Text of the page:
Subseries E. Mary Brown Estate Papers contains the papers of Mary Brown whose estate John administered.

Series III. Hathorne Family Papers include the papers of Col. John Hathorne (1749-1834), his mother, Susanna (Touzel) Hathorne, and his sons, Benjamin Herbert, William, John, Jr., and Ebenezer. The bulk of the series is divided between the papers of Col. John, which range from 1760 to 1829, and Benjamin Herbert, ranging from 1788 to 1825. The papers of Col. John contain the records for his shipping, goldsmith, and dry goods businesses, farm, civic, and military papers, legal documents, and family correspondence. Ships that were owned, outfitted by, or carried cargo for John exported shoes, textiles, fish, grains, and produce to India, Baltimore, Virginia, and the West Indies. The majority of Benjamin Herbert's papers contain the records of his dry goods business, which operated from 1792 to 1824. Besides the business papers, there are legal papers and family correspondence. Additional papers of Hathorne relatives follow the business, legal, and personal papers of William, John Jr., and Ebenezer.

Subseries A. John Hathorne (bp 1719-1750) Papers consists of receipts from 1742 to 1747. The papers of his wife, Susanna (Touzel) Hathorne (1722-1802), extend from 1753 to 1802. Generated after the death of her husband, they include receipts, guardianship papers for her children, property deeds, legal notes for her will, and estate papers.

Subseries B. Col. John Hathorne (1749-1834) Papers center on his goldsmith, dry goods, and shipping businesses. Ranging from 1760 to 1829, these papers include receipts, accounts, ship's papers, and correspondence for the individual businesses. In addition, there are records reflecting his military career, involvement in Salem politics, and family life.

The shipping papers of John Hathorne incorporate all ship's papers, correspondence, and receipts for ships that were owned, outfitted by, or carried cargo for John. The bulk of the ship's papers were generated by the schooner Seaflower. The papers of the Seaflower have been arranged chronologically and segregated by shipmaster. They include bills of sale, shipping orders, accounts, receipts, invoices, insurance, impost bonds, crew list, correspondence, and a declaration of protest for the capture and recapture of the vessel. The remaining folder of ship's papers contains primarily invoices, receipts, and bonds for John's exportation of dry goods, fish, grains, and produce. Ship's papers for John's importation of dry goods are located in the dry goods business papers.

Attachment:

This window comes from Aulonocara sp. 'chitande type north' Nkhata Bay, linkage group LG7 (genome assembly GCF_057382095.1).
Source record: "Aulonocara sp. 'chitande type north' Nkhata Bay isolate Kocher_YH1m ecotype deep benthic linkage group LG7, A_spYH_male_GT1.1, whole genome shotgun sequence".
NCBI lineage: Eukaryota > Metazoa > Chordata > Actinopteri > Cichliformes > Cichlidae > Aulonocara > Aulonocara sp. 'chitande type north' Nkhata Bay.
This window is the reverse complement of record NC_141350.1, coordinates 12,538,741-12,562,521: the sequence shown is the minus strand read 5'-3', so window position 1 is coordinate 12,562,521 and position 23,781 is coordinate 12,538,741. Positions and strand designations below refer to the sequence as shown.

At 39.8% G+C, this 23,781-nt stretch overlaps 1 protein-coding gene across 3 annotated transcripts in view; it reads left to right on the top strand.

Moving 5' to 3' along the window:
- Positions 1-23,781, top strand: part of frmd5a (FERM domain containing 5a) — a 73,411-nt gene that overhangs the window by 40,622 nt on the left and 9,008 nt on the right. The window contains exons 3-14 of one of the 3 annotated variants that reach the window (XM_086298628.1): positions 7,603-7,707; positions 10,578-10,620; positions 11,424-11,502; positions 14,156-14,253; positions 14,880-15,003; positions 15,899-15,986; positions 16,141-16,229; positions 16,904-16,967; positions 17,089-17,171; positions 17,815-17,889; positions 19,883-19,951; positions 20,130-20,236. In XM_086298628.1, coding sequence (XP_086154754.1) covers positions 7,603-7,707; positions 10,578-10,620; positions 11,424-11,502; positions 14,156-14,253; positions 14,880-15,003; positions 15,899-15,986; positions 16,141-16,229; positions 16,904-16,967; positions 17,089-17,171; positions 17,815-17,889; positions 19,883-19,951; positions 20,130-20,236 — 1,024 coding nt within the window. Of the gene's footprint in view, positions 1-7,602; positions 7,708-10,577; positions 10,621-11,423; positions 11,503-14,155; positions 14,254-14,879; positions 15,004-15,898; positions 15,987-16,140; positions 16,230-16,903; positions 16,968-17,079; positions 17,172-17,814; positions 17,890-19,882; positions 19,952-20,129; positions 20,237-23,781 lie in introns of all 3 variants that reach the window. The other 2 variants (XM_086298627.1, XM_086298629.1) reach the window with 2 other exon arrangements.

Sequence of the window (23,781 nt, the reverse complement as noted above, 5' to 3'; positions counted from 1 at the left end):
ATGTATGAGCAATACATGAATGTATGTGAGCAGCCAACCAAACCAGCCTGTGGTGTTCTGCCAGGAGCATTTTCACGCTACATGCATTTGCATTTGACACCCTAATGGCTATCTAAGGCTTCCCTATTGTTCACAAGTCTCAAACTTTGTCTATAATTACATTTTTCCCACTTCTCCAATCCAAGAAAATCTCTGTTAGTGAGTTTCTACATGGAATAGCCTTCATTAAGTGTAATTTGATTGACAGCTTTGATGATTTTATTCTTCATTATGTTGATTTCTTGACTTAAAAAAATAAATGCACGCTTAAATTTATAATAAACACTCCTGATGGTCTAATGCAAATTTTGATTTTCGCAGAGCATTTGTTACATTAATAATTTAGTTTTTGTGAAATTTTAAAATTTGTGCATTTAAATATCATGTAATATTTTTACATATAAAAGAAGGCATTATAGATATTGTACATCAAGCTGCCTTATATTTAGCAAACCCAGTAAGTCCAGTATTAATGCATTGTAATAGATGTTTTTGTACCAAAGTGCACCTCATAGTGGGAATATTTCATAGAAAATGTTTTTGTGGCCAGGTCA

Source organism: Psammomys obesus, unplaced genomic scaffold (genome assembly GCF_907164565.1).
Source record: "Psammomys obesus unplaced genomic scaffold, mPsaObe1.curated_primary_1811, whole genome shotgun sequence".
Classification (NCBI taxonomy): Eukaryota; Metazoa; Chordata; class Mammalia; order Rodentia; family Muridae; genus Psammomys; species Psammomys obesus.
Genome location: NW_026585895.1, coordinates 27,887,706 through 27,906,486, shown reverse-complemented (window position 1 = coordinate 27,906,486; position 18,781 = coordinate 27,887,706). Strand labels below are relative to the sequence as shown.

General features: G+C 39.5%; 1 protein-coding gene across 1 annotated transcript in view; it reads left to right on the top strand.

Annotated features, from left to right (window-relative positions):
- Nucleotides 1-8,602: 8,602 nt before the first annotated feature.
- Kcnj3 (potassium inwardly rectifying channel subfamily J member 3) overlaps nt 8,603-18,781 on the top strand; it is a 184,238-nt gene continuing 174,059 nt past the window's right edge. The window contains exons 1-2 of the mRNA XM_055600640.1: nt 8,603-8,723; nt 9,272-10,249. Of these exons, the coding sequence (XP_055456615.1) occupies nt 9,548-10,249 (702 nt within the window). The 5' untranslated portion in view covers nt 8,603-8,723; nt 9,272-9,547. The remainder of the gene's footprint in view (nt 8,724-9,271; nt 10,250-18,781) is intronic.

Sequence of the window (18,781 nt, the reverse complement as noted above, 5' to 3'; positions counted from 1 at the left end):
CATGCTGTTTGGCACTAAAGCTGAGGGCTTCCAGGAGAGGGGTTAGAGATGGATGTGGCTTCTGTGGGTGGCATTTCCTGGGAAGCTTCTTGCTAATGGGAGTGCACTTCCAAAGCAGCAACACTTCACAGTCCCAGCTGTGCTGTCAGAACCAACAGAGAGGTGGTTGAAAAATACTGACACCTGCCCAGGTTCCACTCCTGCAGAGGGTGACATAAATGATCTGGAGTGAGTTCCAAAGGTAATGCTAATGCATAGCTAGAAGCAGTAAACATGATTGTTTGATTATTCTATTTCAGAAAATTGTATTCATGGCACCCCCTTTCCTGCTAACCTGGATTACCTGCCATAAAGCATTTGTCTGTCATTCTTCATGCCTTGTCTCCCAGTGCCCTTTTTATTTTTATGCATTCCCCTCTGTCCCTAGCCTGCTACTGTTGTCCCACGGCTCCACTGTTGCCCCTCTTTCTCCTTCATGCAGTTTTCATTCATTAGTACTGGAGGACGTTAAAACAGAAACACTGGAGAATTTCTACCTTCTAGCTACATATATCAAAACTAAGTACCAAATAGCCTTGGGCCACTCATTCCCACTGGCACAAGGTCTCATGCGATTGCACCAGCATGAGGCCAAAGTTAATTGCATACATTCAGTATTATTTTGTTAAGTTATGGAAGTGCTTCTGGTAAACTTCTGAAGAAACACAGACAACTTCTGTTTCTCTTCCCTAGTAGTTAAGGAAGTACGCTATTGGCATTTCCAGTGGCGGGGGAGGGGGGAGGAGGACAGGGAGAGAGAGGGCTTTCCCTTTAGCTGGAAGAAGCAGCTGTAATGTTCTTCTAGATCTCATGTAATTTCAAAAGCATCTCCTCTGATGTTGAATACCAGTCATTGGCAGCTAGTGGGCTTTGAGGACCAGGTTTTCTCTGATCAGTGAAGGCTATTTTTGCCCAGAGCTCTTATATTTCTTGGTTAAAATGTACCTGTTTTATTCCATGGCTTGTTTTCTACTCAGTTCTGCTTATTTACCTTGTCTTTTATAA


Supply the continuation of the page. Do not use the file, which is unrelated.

During the Revolutionary War, John purchased shares in the prize goods of numerous Salem privateers. An indirect method of supporting the war, the shares provided money for outfitting the privateers. The papers possessed by John include the legal transfer of shares and invoices of prize goods received from captured vessels. Of special interest is the list of prizes received from the Grand Turk.

Included with the shipping papers are the materials generated by Thomas Webb while John served as his attorney. The correspondence and business relationship between the two men with regards to shipping, account for its addition to this series. The papers range from 1797 to 1805 and reflect Webb's absence on voyages during this period. They include correspondence, invoices, receipts, and a power of attorney for John.

While the goldsmith and dry goods business papers range from 1768 to 1826, the bulk of the records are between 1783 and 1802. They include correspondence, accounts, receipts, a ledger, inventory of goods in the store, and ship's papers for cargo imported from England. The correspondence, primarily to and from the English merchant house Lane Son & Frazer, discusses seasonal orders and shipment of goods. Enclosed with the appropriate letters are bills of lading, invoices, accounts, and bills of exchange.

The receipts and accounts of the businesses comprise the bulk of the goldsmith and dry goods business papers. They are filed chronologically by year only and include receipts for goods purchased by John, sales slips, advertisements, request for goods, and accounts of goods bought and sold. Of special note are the entries made in Volume 4 for accounts with Samuel and Joseph McIntire.